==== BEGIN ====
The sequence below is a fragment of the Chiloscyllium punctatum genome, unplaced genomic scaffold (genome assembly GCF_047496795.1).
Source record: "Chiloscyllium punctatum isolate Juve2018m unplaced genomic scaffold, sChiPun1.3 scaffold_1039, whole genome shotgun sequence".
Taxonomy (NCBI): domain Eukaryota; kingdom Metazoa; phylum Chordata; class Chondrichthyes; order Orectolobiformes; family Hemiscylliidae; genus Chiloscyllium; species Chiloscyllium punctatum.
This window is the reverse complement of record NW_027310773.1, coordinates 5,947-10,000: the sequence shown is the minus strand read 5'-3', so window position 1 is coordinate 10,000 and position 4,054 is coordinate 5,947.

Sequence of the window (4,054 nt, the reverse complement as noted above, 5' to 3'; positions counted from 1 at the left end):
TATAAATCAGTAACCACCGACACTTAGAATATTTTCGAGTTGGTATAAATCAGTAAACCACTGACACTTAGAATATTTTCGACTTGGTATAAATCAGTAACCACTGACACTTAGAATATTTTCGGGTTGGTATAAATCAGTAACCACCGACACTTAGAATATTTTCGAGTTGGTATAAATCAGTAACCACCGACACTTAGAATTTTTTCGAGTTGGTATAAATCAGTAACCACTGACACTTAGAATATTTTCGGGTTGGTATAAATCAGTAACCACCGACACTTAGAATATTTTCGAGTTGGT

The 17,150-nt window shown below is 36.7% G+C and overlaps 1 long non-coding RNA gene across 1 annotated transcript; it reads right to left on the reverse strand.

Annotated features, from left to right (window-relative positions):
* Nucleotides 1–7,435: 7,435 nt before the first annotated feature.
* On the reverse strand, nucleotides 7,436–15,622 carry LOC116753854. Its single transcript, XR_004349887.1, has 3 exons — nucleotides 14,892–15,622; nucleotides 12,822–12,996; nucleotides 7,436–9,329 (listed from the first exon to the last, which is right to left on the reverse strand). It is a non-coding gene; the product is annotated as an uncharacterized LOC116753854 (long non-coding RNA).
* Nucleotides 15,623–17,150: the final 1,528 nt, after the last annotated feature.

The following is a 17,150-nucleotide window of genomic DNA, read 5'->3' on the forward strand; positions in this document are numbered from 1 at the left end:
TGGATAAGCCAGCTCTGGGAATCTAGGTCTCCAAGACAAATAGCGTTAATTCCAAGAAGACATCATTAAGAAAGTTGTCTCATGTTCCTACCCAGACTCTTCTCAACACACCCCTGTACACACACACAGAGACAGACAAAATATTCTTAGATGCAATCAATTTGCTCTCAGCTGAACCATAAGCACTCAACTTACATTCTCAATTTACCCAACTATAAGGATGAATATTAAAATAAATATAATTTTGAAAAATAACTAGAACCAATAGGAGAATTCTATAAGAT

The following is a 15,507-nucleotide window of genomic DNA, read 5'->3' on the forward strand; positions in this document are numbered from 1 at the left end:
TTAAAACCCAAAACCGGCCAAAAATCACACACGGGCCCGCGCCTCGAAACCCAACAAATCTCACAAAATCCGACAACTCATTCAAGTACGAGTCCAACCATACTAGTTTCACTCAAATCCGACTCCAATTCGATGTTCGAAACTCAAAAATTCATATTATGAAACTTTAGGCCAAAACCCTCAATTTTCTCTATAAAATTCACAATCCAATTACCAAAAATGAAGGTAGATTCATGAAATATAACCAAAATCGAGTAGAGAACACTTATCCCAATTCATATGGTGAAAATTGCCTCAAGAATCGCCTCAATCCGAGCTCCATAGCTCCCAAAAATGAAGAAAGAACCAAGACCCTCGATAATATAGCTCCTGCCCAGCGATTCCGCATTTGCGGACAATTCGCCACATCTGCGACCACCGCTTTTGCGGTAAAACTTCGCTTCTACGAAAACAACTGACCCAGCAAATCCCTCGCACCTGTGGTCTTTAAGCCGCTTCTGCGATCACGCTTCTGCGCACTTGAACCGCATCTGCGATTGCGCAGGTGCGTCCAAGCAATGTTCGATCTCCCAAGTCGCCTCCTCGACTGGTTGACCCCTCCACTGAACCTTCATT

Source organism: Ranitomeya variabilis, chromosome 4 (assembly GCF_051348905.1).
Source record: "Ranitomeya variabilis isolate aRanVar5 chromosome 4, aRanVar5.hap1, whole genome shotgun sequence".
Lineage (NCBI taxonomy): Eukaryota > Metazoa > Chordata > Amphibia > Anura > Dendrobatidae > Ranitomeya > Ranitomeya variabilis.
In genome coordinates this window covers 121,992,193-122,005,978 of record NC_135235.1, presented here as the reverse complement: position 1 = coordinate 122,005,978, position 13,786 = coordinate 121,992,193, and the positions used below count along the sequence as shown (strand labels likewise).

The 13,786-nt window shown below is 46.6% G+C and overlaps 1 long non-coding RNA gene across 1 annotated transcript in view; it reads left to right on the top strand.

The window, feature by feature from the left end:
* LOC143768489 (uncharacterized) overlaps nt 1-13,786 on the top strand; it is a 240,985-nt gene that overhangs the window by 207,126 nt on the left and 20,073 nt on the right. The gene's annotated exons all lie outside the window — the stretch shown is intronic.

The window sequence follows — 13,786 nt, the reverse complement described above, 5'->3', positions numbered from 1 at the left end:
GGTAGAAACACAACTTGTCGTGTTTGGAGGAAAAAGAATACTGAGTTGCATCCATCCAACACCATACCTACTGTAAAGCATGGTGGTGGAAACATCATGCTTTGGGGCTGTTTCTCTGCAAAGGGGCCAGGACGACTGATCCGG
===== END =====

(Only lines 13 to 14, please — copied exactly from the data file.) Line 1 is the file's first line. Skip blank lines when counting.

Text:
TGGATAAGCCAGCTCTGGGAATCTAGGTCTCCAAGACAAATAGCGTTAATTCCAAGAAGACATCATTAAGAAAGTTGTCTCATGTTCCTACCCAGACTCTTCTCAACACACCCCTGTACACACACACAGAGACAGACAAAATATTCTTAGATGCAATCAATTTGCTCTCAGCTGAACCATAAGCACTCAACTTACATTCTCAATTTACCCAACTATAAGGATGAATATTAAAATAAATATAATTTTGAAAAATAACTAGAACCAATAGGAGAATTCTATAAGAT

The following is a 15,507-nucleotide window of genomic DNA, read 5'->3' on the forward strand; positions in this document are numbered from 1 at the left end: